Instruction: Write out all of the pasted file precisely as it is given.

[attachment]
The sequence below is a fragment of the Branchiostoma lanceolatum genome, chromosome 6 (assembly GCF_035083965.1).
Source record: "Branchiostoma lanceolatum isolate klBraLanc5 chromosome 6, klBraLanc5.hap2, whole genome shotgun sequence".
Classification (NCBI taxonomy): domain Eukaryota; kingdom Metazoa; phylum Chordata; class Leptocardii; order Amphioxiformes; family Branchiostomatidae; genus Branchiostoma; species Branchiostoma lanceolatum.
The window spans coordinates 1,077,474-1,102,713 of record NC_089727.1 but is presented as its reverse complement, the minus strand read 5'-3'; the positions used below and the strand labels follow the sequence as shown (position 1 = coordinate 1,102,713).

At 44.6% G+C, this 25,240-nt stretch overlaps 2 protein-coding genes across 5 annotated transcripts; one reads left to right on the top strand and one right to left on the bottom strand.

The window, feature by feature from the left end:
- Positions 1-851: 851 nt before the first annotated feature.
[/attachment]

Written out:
The sequence below is a fragment of the Branchiostoma lanceolatum genome, chromosome 6 (assembly GCF_035083965.1).
Source record: "Branchiostoma lanceolatum isolate klBraLanc5 chromosome 6, klBraLanc5.hap2, whole genome shotgun sequence".
Classification (NCBI taxonomy): domain Eukaryota; kingdom Metazoa; phylum Chordata; class Leptocardii; order Amphioxiformes; family Branchiostomatidae; genus Branchiostoma; species Branchiostoma lanceolatum.
The window spans coordinates 1,077,474-1,102,713 of record NC_089727.1 but is presented as its reverse complement, the minus strand read 5'-3'; the positions used below and the strand labels follow the sequence as shown (position 1 = coordinate 1,102,713).

At 44.6% G+C, this 25,240-nt stretch overlaps 2 protein-coding genes across 5 annotated transcripts; one reads left to right on the top strand and one right to left on the bottom strand.

The window, feature by feature from the left end:
- Positions 1-851: 851 nt before the first annotated feature.